Cultivating a Network of Citizen-Scientists to Track Change in the Sonora-Arizona Foodshed


  • Megan A. Carney University of Arizona
  • Keegan C. Krause University of Arizona



Commentary, Foodshed, Citizen-Scientists


Over the past couple of years, the University of Arizona has launched both a new under­graduate degree program in Food Studies and a Center for Regional Food Studies (CRFS). The mission of the CRFS is “to integrate social, behavioral, and life sciences into interdisciplinary studies and community dialogue regarding change in regional food systems. We involve students and faculty in the design, implementation, and evalua­tion of pilot interventions and participatory community-based research in the Arizona-Sonora borderlands foodshed surrounding Tucson, a UNESCO-designated City of Gastronomy, in a manner that can be replicated, scaled up, and applied to other regions globally.”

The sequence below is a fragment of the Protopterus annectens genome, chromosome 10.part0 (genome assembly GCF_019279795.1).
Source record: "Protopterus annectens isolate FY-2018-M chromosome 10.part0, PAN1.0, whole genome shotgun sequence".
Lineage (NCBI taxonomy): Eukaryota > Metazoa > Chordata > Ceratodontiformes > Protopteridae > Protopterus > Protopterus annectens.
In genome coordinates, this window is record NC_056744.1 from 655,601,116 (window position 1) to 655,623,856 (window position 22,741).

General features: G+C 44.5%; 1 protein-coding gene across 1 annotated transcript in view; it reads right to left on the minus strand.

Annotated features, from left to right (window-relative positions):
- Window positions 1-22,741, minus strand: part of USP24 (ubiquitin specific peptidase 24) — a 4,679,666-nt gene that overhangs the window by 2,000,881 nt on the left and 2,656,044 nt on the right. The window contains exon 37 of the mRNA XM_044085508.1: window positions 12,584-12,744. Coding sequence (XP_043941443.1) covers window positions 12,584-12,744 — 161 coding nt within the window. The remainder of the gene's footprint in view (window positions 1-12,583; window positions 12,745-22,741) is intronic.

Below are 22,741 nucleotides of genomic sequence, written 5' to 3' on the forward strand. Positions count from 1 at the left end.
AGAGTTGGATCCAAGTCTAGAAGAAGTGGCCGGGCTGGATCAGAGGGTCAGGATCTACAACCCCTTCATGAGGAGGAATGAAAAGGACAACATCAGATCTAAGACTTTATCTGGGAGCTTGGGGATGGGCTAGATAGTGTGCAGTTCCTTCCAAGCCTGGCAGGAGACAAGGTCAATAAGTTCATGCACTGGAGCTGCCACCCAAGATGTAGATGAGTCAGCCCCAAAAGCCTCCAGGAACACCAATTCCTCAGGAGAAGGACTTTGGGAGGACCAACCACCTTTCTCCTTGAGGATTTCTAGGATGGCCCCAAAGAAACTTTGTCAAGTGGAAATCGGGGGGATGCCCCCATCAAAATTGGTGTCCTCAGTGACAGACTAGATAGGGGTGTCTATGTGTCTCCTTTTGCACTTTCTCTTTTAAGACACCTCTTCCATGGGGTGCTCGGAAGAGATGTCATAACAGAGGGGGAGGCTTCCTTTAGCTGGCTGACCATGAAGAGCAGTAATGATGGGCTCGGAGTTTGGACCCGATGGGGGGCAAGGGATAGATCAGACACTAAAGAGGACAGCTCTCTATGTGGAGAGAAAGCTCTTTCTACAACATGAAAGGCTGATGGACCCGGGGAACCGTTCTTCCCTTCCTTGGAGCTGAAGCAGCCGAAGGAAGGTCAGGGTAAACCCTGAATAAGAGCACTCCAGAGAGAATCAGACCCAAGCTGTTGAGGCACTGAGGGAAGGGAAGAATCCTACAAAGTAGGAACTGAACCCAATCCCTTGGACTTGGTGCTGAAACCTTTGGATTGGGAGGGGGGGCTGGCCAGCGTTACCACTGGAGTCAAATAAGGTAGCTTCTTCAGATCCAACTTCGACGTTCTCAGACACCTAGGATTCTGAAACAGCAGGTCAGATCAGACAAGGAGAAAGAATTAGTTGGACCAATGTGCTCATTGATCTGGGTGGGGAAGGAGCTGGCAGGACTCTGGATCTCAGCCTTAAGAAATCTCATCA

The CRFS’s annual State of the Tucson Food System (STFS) report seeks to support the efforts of diverse social actors and institutions working across various sectors of the Sonora-Arizona borderlands foodshed by collecting and synthe­sizing the most recent data available to underscore successes, problems, and barriers. The intended use of the report is to help inform policy at various scales and within both informal and formal policy settings. . . .


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Author Biographies

Megan A. Carney, University of Arizona

Assistant Professor in the School of Anthropology

Keegan C. Krause, University of Arizona

Graduate Student in the Mel and Enid Zuckerman College of Public Health and the Center for Latin American Studies

Logo of the University of Arizona Center for Regional Food Studies



How to Cite

Carney, M. A., & Krause, K. C. (2019). Cultivating a Network of Citizen-Scientists to Track Change in the Sonora-Arizona Foodshed. Journal of Agriculture, Food Systems, and Community Development, 8(4), 23–24.



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